About the Morris

Morris Dancing has a long, and very ancient, history.  So ancient, in fact, that its origins are lost in the mists of time.  It is traditional to England, and may have had connections with early pagan rituals, to encourage the earth to be fertile.  These fertility rites were performed by men from two or three families within the community, the tradition having been handed down from father to son.

Performances were usually given on May Day, Whitsun, Boxing Day, and any other notable dates during the year.  Nowadays, the Morris is performed all the year round to entertain the public, preserve the tradition, and because we enjoy performing the dances and playing the tunes.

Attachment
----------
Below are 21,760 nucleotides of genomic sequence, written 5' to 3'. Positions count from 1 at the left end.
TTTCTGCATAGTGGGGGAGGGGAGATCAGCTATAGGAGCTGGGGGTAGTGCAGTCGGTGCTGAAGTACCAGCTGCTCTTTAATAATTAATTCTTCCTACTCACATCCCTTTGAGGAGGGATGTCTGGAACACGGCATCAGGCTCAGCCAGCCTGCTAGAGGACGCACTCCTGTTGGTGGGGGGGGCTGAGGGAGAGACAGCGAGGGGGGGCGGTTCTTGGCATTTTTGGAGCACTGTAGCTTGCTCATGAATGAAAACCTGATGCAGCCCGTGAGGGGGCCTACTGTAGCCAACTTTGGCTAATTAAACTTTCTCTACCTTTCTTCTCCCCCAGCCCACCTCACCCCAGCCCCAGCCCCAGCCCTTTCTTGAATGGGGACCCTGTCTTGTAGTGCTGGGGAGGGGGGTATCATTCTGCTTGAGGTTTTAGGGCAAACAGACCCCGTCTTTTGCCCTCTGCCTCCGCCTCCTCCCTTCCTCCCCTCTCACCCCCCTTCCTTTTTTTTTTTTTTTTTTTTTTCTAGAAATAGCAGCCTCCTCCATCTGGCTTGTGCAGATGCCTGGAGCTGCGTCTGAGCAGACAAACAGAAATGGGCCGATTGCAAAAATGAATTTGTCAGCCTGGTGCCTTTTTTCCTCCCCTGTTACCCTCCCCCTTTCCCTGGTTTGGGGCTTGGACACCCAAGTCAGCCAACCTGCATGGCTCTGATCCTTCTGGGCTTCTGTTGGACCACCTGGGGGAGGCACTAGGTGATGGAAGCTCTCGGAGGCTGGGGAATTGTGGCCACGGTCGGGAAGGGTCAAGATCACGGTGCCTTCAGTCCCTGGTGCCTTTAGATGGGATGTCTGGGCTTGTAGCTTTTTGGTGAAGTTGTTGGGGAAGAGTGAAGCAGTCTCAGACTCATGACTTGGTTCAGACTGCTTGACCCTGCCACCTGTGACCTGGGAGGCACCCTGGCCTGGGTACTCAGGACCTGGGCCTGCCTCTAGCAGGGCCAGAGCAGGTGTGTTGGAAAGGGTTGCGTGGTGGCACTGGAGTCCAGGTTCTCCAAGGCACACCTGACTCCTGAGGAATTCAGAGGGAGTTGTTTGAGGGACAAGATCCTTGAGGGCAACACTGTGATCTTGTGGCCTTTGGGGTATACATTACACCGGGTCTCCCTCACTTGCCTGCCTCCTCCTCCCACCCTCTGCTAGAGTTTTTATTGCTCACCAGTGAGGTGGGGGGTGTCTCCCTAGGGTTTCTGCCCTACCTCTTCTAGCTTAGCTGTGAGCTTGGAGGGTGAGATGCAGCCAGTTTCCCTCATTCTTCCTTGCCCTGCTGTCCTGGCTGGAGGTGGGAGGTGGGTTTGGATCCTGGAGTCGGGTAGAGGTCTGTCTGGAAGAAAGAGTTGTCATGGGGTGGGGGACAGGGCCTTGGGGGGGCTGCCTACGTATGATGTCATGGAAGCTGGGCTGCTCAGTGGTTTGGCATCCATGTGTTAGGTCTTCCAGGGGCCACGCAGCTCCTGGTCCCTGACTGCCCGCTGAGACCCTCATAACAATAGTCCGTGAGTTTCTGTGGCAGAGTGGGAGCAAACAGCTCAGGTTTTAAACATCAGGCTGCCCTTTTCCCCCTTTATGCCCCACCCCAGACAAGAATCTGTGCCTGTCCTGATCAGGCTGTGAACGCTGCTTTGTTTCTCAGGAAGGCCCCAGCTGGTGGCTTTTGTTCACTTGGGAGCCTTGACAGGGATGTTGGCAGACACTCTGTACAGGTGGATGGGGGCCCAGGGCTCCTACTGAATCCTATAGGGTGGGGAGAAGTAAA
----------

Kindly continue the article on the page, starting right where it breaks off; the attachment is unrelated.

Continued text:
Up to the end of the 19th century, many Cotswold villages had their own Morris dance side, thus called because it usually comprised a team of six dancers and a musician.  Occasionally, a side would have a Fool and a Hobby Horse to complement the dancers’ performance, keep the crowd under control, and add to the entertainment.  The Ilmington hobby horse, which was made in 1899, is still going strong.

Only a few villages have continued their Morris tradition to the presernt day.  As well as Ilmington, they include Abingdon, Adderbury, Bampton, Brackley, Chipping Campden and Headington Quarry.